A pair of gynecologists who had recently completed residency programs at Christiana Care Health System and who planned to be married next year were arrested Thursday after a federal investigation identified them as illegal drug sellers on the SilkRoad, a formerly anonymous Web site where prosecutors say contraband was sold to buyers around the world.
Federal agents detained 32-year-old Dr. Olivia Louise Bolles near her home in a development south of Newark, Del. In a criminal complaint Thursday, prosecutors accused her of illegally selling drugs online to buyers in at least 17 countries.
Dr. Bolles, who this past summer completed her residency at Christiana Care, the dominant hospital system in northern Delaware, was charged with illegal distribution of controlled substances. The initial complaint, filed Thursday by federal prosecutors in Orlando, where the DEA investigation was based, said Bolles sold drugs through SilkRoad, which used the electronic private currency Bitcoin to make it hard to identify buyers and sellers. She faces a maximum penalty of 20 years in federal prison if found guilty of charges.
Bolles' roommate at her Delaware townhome, Dr. Alexandra Pauline "Xandie" Gold, who is listed as an Instructor of Gynecology and Obstetrics by Baltimore-based Johns Hopkins Hospital, "was arrested and charged with conspiracy," DEA special agent John Hamick told me. In a second complaint, filed Friday, the DEA said the doctors were stopped in a car Thursday near their home. Agents questioned them. Dr. Gold, who was driving, admitted packaging illegal drugs for sale, according to the DEA complaint against her.
Gold did not respond to emails. Bolles did not immediately reply to an attempt to reach her by social media. An online wedding registry site lists the date of Gold's and Bolles' planned wedding for late 2014.
According to the federal complaint filed in Orlando, Bolles sold drugs on the SilkRoad site under the business name "MDPro" from March until Oct. 2, when Silk Road was shut down by federal agents after its operator, former Penn State physics grad student Ross Ulbricht, was arrested and charged with trying to hire paid killers to murder people he thought threatened his business.
According to the complaint against Gold, federal agents traced Bolles to SilkRoad and searched the doctors' trash outside their Delaware townhome two weeks after SilkRoad was shut down, and found packing materials they linked to illegal drug sales. DEA Agent Jared Gabbay then went online to arrange an anonymous drug buy and contacted Bolles through another secure Web site, Black Market Reloaded, where she was now doing business as "GenRX1". According to Gabbay's statement in the complaint, Bolles told him that she was the same person who'd been selling drugs through Silk Road as MDPro. She sold and shipped him an order of narcotic cough syrup, a controlled substance that typically requires a doctor's prescription.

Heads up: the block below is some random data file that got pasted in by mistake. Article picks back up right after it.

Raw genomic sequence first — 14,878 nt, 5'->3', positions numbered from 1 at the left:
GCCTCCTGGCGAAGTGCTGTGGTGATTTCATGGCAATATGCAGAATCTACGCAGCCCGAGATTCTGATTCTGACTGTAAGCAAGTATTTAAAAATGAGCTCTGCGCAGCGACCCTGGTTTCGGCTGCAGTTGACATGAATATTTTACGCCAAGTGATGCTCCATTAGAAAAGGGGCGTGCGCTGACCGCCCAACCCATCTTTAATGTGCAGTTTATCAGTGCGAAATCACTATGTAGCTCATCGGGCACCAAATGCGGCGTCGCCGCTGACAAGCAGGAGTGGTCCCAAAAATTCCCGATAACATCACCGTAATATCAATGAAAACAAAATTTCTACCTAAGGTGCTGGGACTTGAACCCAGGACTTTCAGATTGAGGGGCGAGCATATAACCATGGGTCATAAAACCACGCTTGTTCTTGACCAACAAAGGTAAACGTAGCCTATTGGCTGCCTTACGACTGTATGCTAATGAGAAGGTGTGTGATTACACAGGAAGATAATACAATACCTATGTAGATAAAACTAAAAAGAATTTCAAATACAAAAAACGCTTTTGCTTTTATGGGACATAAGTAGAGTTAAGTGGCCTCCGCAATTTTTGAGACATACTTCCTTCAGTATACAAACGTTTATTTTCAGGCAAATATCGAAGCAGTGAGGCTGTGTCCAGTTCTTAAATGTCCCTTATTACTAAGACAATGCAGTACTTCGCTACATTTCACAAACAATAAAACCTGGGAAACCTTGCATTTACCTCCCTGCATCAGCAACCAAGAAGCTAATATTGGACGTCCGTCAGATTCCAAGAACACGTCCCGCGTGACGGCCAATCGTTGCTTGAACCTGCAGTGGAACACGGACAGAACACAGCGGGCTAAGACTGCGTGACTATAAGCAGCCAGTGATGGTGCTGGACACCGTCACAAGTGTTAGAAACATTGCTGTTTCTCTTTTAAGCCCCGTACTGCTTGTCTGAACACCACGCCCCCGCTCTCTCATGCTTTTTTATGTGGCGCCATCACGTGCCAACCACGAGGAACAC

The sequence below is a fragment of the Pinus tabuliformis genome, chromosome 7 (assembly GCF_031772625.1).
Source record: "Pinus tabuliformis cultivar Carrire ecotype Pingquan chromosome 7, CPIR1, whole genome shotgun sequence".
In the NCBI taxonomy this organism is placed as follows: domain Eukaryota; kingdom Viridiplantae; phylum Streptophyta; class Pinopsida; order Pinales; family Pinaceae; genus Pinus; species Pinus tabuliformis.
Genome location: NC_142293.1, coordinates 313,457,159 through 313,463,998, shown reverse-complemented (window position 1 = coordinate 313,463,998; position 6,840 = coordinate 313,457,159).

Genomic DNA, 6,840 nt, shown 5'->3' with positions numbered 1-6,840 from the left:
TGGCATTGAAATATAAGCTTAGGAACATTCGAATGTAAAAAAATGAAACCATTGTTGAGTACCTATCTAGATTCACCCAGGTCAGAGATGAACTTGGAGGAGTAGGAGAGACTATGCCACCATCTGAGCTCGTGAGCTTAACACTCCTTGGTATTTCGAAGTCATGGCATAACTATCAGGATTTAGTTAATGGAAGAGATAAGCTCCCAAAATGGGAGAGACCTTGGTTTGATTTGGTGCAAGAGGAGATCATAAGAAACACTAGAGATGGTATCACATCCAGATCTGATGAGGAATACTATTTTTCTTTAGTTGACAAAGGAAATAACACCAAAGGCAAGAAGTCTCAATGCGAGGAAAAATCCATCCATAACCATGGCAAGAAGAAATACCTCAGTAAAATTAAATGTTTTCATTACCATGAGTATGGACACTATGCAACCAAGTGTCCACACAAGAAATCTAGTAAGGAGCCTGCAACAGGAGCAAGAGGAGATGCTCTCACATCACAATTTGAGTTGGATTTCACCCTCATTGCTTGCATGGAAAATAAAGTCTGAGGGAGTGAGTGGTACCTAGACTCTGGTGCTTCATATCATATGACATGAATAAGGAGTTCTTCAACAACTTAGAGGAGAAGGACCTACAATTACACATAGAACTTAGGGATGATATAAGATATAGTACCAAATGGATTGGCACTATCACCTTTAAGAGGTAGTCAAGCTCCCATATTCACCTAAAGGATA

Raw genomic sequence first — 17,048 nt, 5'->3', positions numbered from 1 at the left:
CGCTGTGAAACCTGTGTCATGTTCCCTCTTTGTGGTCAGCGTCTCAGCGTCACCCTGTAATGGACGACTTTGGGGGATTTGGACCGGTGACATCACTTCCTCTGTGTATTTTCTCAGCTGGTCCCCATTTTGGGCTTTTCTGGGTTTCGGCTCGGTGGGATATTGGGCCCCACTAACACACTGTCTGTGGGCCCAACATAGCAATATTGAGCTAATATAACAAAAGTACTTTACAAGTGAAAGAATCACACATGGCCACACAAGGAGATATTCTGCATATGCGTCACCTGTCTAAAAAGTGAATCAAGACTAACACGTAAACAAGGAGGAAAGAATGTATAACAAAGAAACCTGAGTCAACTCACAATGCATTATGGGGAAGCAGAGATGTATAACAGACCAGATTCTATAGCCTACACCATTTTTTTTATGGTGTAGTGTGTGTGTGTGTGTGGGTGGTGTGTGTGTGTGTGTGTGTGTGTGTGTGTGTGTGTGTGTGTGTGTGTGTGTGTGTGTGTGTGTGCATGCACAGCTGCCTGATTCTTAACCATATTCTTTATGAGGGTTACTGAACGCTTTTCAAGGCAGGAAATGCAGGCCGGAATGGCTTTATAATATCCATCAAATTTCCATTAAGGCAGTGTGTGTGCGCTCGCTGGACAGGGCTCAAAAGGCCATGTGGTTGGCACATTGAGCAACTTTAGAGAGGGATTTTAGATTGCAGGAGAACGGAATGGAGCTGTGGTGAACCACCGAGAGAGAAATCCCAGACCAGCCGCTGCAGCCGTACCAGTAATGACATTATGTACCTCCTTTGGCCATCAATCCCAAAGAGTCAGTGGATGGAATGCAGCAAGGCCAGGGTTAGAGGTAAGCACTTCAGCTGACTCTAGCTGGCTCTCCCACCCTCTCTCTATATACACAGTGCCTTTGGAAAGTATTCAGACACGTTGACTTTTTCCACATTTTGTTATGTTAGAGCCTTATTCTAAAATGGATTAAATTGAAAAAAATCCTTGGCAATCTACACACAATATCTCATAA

According to the government, Drug Enforcement Agency agents in Florida had earlier purchased Oxycodone, Diazepam, Xanax, Adderall, Vynase, and two marijuana derivatives -- hash oil and tetrahydrocannabinol (THC) -- by mail from Bolles, through the SilkRoad site. According to the complaint against Bolles, "Bolles used her personal bank accounts to purchase items which were used to further her illegal drug dealing business, including packaging and laboratory materials. More than 600 sales of controlled substances are alleged to have been mailed, by Bolles, to individuals in more than 17 different countries." Bolles worked as a pharmacy technician before graduating from the University of Missouri medical school in Columbia, Mo.
In court documents, the DEA said Bolles shipped drugs in Sour Patch and Swedish Fish candy boxes. One shipment in a watermelon-flavored candy box contained "a silver, heat-sealed, Mylar anti-static type bag which contained a plastic baggie" containing four Oxycontin 80mg painkiller tablets. The Florida complaint also said Bolles "provided advice on giving heroin injections." It added that the drugs were sent through a private postal box in Delaware rented to "Samples Unlimited," which had not been registered as a Delaware business. Also according to the complaint, Bolles bought chemicals on eBay to use in processing hash oil. Federal postal inspectors and the Australian customs service helped the DEA track Bolles' shipments.
How will the arrests affect the medical careers of the two doctors who worked for years to achieve professional status? "Dr. Bolles is a former OB/GYN resident at Christiana. She successfully completed our residency program in July 2013. She is no longer a resident. She is not currently employed by us," Christiana spokesman Hiran Ratnayake told me. After leaving Christiana, Bolles worked at a nearby women's medical practice. Staff at that office told me she wasn't in Friday morning.
"Dr. Gold completed her residence in June of 2012. She is a member of Christiana Care's medical staff. Dr. Gold has been suspended pending further investigation," Ratnayake told me.
Dr. Gold is also listed on Johns Hopkins University's Web site as an "Instructor in Gynecology and Obstetrics" and author of a paper about birth control. A spokeswoman at Johns Hopkins had no immediate comment on Gold's status at the elite Baltimore medical school when I talked to her on Friday; she and a second spokeswoman did not return additional calls seeking comment.
The hospital where the doctors completed their residencies is now investigating them. "Christiana Care puts the safety of our patients first. While we have no reason to suspect any patients may have been harmed under the care" of Bolles or Gold, "we have begun an internal investigation of their activities at Christiana," spokesman Ratnayake told me.